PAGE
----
In Rev 14:10 God causes the wicked to drink of the wine of his wrath, which turns out to be judgment by fire. Because they poured out the blood of the saints God will give the wicked blood to drink (Rev 16:6-19). And because of their insistence upon their wickedness, symbolized by drinking the wine of immorality in Rev 18:3, God gives them his wine of judgment.

It sounds like what God is doing is allowing them to experience the full, unmitigated results of their choices. If we give the grapes of wrath to others that’s what we will receive ourselves.

 
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Posted by on June 16, 2013 in Uncategorized

 

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Is. 62:6-9

6/13/13 V. 6, God appointed Ezekiel a watchman (Eze 3:17). It’s God’s name for those who speak out to the world, warning others of the consequences of disloyalty to God. Like the four creatures around the throne of God in Rev 4:6-8 they never stop proclaiming the holiness of the Lord.  Also the souls under the altar in Rev 6:10 cry out in a loud voice for God to avenge their blood. And God encourages us to continue to seek him and proclaim him.

V. 7, We are not to rest from this work and neither are we to give him rest from our calling until he accomplishes what he has promised, which is to make his people “a praise in the earth.” In other words, we will be a living memorial, living praise to the character of our God when he finally takes full control over this rebellious planet (Rev 11:15).

V. 8, In the past, due to our unfaithfulness and/or to sin in general, God allowed trials and suffering to come up his people. Our enemies sometimes succeeded in taking that which we worked for, even our food and drink. But God promises that one day such things will never happen again.

V. 9, When we gather our food (probably grapes in this picture) we will get to eat and drink what we have worked for. And we will do so before God with gratitude for his goodness and provision.

 
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Posted by on June 14, 2013 in Uncategorized

 

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Is. 61:2-3

6/2/13 V. 2, We are also to proclaim the year of the Lord’s favor, which is reminiscent of the year of jubilee (Lev 25:9-13). The jubilee year was to be a major re-set for God’s people. Everyone who had sold his property and moved away was to return and his property would be returned to him. All debts were to be forgiven. All slaves were released. It was to be a year of vacation without working the fields because it was considered a Sabbath year.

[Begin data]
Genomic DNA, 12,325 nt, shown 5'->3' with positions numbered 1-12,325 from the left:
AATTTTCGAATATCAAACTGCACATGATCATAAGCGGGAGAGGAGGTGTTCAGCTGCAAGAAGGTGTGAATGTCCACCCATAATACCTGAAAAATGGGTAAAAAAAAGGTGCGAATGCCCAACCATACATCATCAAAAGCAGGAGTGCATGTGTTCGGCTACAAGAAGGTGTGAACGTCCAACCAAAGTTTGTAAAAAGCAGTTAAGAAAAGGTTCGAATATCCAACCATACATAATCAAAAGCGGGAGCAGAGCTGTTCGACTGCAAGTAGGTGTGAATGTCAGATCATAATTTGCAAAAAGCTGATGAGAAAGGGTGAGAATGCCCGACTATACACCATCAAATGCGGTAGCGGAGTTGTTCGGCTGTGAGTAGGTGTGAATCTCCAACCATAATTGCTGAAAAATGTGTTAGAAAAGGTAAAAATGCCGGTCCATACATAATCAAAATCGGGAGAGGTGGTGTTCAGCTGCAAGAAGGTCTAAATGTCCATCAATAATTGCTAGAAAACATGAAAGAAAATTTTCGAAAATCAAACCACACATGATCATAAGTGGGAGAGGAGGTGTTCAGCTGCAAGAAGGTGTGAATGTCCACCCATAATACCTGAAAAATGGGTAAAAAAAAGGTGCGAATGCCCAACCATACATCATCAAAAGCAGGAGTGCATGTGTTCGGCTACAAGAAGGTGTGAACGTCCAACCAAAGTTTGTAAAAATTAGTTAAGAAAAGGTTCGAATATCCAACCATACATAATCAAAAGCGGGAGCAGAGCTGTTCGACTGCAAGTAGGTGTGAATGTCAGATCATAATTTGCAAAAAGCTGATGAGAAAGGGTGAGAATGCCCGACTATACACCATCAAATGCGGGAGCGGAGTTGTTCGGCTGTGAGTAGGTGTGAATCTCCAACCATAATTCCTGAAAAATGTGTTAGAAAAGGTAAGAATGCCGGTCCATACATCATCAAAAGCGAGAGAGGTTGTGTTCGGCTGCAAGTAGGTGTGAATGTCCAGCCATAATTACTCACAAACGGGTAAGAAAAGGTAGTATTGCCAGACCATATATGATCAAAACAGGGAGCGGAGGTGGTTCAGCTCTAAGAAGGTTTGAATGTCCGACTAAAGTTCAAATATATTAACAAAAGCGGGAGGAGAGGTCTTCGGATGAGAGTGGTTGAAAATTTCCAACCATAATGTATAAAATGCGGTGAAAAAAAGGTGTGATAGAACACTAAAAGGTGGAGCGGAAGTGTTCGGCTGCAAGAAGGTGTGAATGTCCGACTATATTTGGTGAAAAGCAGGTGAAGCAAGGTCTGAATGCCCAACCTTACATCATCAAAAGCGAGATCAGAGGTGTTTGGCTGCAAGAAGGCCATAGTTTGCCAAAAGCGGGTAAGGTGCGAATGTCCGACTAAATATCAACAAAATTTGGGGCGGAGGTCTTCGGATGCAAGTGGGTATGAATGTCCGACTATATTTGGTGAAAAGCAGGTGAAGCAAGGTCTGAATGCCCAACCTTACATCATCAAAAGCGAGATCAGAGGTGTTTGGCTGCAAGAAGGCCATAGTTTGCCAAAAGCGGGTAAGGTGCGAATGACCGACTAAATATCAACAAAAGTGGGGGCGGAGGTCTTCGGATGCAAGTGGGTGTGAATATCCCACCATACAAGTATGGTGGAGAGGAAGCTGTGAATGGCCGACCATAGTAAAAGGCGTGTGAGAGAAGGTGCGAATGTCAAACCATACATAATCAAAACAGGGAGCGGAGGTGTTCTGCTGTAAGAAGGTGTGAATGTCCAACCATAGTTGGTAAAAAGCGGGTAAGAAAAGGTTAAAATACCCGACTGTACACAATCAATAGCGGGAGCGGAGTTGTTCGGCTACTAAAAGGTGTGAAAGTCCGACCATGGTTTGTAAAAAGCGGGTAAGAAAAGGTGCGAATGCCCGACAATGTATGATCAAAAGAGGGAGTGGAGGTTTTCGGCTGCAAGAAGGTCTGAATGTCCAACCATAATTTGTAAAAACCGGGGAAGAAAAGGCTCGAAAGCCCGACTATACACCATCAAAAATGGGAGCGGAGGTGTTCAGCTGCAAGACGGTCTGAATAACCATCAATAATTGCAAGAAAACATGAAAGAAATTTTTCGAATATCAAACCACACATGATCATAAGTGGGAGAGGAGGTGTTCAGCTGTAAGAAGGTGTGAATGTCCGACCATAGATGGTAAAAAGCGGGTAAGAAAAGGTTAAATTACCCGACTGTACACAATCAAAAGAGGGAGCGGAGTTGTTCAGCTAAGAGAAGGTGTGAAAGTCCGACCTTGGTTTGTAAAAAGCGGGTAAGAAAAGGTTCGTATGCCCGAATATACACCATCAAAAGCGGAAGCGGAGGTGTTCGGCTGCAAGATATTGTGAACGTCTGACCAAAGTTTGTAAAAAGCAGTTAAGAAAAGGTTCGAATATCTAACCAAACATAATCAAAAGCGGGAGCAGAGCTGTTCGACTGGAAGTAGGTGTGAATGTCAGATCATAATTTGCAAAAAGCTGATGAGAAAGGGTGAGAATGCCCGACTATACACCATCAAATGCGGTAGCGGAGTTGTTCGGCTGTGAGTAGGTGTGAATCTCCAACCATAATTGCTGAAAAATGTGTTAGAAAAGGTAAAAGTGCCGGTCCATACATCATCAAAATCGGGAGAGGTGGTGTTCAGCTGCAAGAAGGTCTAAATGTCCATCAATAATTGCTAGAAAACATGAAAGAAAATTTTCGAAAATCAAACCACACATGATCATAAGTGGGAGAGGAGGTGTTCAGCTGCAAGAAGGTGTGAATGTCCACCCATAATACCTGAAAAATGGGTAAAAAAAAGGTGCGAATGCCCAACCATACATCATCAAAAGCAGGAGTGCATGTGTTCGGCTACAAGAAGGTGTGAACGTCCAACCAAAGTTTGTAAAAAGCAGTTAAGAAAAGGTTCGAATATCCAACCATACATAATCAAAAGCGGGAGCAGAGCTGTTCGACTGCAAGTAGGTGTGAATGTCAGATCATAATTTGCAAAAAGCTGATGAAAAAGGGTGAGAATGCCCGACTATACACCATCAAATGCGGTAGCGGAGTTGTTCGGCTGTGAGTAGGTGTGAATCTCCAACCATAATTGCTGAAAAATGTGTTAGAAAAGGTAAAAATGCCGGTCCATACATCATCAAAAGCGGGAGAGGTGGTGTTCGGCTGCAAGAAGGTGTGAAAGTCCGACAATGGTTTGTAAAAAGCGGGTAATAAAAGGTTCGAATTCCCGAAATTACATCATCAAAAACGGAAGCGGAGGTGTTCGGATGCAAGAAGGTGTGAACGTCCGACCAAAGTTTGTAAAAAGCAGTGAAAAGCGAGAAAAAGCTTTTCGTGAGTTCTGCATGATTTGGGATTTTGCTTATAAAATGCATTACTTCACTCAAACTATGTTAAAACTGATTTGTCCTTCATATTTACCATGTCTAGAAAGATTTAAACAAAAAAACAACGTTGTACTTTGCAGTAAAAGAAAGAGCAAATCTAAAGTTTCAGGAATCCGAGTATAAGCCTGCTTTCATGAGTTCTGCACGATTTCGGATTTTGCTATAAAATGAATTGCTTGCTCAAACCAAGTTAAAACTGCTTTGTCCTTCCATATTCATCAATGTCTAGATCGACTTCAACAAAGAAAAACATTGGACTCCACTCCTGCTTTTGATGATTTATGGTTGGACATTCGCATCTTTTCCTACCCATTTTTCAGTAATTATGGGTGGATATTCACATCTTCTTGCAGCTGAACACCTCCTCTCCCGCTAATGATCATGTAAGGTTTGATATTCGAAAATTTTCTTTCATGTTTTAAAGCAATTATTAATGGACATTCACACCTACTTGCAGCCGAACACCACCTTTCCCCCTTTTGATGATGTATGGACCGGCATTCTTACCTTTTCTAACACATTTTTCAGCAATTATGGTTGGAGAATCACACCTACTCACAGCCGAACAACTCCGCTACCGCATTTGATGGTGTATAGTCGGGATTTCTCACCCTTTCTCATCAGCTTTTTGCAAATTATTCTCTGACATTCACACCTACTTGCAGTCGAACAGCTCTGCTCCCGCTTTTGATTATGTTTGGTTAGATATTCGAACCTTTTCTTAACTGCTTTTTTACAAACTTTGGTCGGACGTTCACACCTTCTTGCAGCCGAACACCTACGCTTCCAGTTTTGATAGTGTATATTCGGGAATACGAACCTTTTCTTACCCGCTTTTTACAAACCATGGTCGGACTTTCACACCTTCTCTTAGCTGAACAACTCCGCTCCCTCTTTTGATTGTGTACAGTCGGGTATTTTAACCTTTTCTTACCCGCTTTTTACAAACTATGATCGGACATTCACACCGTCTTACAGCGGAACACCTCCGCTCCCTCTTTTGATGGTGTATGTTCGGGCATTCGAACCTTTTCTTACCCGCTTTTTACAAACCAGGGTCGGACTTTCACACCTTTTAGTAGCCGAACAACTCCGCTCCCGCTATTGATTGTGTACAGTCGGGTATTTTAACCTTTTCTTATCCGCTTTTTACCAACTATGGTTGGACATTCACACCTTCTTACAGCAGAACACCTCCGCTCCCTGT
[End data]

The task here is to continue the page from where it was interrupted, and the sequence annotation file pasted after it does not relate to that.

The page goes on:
Israel never did celebrate the year of jubilee as a nation, but we will and even are already. Jesus proclaimed the favorable day of the Lord. He is our jubilee. He freed captives, he forgave our debts of sin, he restored us to himself.

I wouldn’t be at all surprised one day to find that the millennium has some jubilee connections as well. When Israel was sent into exile for 70 years the land was given its Sabbaths (2 Chr 36:21). Could it be that the whole earth will receive its Sabbaths during the 1,000 years?

In addition to proclaiming the favorable year of the Lord, Jesus also warned us of the day of vengeance of our God. And we must warn the world as well that we will all be held accountable to God for our lives and the choices we made. Yes, there will be rewards for faithfulness but there will also be consequences for unfaithfulness (e.g. Mt 24:45-51).

We are to comfort those who mourn with the hope that we have in the gospel of Jesus Christ. We have been saved, we have hope beyond this life, our mourning will be transformed into joy.

V. 3, We who have suffered for the sake of Christ in this era of sin will be given a glorious crown instead of the ashes that now cover our heads. Ashes on the head was an ANE demonstration of extreme grief. Our mourning will be turned into gladness. Where now we faint with the burdens of sin and its consequences, then we will have spirits filled with praise (Rev 7:9-14).

We will be called “oaks of righteousness.” That must be a picture of strength, which we are anything but. And yet in the strength of our God we are strong though we are weak because the Lord is the one who planted us, so to speak. And he did it for the purpose of glorifying himself. And since God never fails he will be glorified in us.

 
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Posted by on June 2, 2013 in Uncategorized